IPA: sˈækt


  • having been robbed and destroyed by force and violence

Examples of "sacked" in Sentences

  • The crusaders captured and sacked the city.
  • In the aftermath of the Dublin Tribune debacle Browne was sacked as editor.
  • In the 11th century, the Danes sacked Reading and the nunnery was destroyed.
  • Blake has alleged that he was sacked from the programme after he complained about a faulty animatronic suit he had to wear as a Tombliboo character.
  • The point that Greenspan needs to be sacked is when he starts listening to the New York Times editorial page, which has given us Maureen Dowd, Paul Krugman, and Jayson Blair.
  • So, in a way, it ` s illogical to get sacked from the police for being a non-activist BNP member when another police officer might be involved in BNP activism but hasn ` t joined up.
  • Sources say the officer will appear before a police disciplinary board within months, charged with gross misconduct which carries a maximum penalty of him being sacked from the force.
  • The Bears offense trotted back out, Mr. Umenyiora again sacked Mr. Cutler on third down and this time, when the ball came loose, Giants safety Deon Grant corralled it, giving his offense the ball on the Chicago 29.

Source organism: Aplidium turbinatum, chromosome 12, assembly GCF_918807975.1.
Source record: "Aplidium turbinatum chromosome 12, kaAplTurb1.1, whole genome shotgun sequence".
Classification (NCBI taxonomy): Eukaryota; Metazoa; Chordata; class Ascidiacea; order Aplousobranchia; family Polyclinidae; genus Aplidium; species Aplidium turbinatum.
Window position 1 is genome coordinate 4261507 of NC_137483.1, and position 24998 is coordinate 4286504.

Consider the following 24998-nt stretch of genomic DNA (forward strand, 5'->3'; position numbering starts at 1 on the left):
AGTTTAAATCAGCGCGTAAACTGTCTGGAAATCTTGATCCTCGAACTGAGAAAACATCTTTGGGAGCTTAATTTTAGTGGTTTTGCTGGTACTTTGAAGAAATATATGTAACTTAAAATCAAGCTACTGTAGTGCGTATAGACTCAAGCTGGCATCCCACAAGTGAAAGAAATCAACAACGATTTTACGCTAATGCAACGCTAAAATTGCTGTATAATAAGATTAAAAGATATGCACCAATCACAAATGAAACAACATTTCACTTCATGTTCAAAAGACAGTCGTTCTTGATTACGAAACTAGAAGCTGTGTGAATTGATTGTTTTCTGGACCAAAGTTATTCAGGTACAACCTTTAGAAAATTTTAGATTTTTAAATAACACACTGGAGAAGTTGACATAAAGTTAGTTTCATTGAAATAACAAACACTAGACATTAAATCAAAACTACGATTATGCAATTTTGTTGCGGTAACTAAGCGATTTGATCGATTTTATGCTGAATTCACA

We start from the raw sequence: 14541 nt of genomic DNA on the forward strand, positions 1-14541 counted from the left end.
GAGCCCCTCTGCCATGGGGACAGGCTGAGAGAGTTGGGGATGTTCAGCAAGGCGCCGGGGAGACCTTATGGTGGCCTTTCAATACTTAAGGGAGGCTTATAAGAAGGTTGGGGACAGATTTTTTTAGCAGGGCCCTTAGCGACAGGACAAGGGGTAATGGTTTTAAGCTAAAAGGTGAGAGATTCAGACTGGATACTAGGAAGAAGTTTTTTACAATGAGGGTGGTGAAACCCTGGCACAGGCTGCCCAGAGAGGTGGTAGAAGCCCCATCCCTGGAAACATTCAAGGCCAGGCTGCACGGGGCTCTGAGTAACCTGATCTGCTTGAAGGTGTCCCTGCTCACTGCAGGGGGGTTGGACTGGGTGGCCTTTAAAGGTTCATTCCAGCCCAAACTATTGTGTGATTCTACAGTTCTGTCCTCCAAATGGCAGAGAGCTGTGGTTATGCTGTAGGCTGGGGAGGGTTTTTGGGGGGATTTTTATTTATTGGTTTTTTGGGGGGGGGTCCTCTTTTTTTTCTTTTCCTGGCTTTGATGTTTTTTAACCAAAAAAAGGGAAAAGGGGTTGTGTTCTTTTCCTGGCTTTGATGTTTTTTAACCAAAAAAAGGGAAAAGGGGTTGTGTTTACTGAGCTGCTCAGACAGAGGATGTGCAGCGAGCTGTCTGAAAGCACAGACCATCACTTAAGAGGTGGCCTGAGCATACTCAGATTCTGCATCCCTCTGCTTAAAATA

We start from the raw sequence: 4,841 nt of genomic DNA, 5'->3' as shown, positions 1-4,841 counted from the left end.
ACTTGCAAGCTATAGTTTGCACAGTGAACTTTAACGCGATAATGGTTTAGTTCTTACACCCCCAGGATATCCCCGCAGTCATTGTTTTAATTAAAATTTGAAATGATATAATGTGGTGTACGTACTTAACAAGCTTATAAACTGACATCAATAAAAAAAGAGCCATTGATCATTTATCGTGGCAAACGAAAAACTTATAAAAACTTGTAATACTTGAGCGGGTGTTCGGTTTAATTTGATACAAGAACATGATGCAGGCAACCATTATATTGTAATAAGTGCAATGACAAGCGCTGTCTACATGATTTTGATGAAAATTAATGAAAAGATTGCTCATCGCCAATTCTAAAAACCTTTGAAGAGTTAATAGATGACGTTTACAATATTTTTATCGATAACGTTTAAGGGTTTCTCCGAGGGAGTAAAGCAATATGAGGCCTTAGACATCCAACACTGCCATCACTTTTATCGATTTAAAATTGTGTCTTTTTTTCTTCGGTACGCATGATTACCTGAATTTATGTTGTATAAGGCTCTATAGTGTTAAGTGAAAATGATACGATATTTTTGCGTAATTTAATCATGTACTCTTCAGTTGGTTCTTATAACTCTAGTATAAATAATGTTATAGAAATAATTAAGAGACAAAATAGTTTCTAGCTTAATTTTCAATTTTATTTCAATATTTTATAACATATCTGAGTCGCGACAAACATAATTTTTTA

• The reality is, as the Sunday Times points out, that not only is being sacked from a Labour Government all but impossible, if it does happen there is immediate solace available to all, regardless of competence, probity or any thing else you might care to name.
  • Others who took part in the event included Dr Ang Swee Chai, author and orthopaedic surgeon; Baroness Jenny Tonge, sacked from the Liberal Democrats front bench in 2004 after saying that she would consider becoming a suicide bomber if she was Palestinian; and Joceylyn Hurndall, the mother of peace campaigner Tim Hurndall, who died after being shot by an Israeli soldier.

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